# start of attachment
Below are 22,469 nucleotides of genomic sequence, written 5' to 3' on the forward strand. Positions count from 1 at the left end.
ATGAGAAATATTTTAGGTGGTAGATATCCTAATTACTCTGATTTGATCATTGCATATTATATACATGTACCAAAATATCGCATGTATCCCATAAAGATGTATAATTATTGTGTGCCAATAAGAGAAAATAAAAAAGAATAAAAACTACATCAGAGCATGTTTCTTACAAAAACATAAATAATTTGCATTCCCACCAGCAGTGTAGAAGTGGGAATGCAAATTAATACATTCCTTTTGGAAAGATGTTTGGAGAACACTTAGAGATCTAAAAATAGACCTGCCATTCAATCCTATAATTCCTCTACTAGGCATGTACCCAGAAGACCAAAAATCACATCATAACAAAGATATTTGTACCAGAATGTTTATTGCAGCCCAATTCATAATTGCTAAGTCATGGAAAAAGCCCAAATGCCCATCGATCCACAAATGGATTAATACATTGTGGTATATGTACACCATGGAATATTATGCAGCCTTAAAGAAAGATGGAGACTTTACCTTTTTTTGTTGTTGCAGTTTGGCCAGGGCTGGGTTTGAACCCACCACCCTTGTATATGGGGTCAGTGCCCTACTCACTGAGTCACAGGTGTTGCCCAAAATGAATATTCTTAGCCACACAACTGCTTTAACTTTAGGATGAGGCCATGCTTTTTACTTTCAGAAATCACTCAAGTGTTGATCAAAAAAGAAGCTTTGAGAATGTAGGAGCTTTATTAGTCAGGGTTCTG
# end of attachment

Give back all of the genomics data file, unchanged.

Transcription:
Below are 22,469 nucleotides of genomic sequence, written 5' to 3' on the forward strand. Positions count from 1 at the left end.
ATGAGAAATATTTTAGGTGGTAGATATCCTAATTACTCTGATTTGATCATTGCATATTATATACATGTACCAAAATATCGCATGTATCCCATAAAGATGTATAATTATTGTGTGCCAATAAGAGAAAATAAAAAAGAATAAAAACTACATCAGAGCATGTTTCTTACAAAAACATAAATAATTTGCATTCCCACCAGCAGTGTAGAAGTGGGAATGCAAATTAATACATTCCTTTTGGAAAGATGTTTGGAGAACACTTAGAGATCTAAAAATAGACCTGCCATTCAATCCTATAATTCCTCTACTAGGCATGTACCCAGAAGACCAAAAATCACATCATAACAAAGATATTTGTACCAGAATGTTTATTGCAGCCCAATTCATAATTGCTAAGTCATGGAAAAAGCCCAAATGCCCATCGATCCACAAATGGATTAATACATTGTGGTATATGTACACCATGGAATATTATGCAGCCTTAAAGAAAGATGGAGACTTTACCTTTTTTTGTTGTTGCAGTTTGGCCAGGGCTGGGTTTGAACCCACCACCCTTGTATATGGGGTCAGTGCCCTACTCACTGAGTCACAGGTGTTGCCCAAAATGAATATTCTTAGCCACACAACTGCTTTAACTTTAGGATGAGGCCATGCTTTTTACTTTCAGAAATCACTCAAGTGTTGATCAAAAAAGAAGCTTTGAGAATGTAGGAGCTTTATTAGTCAGGGTTCTG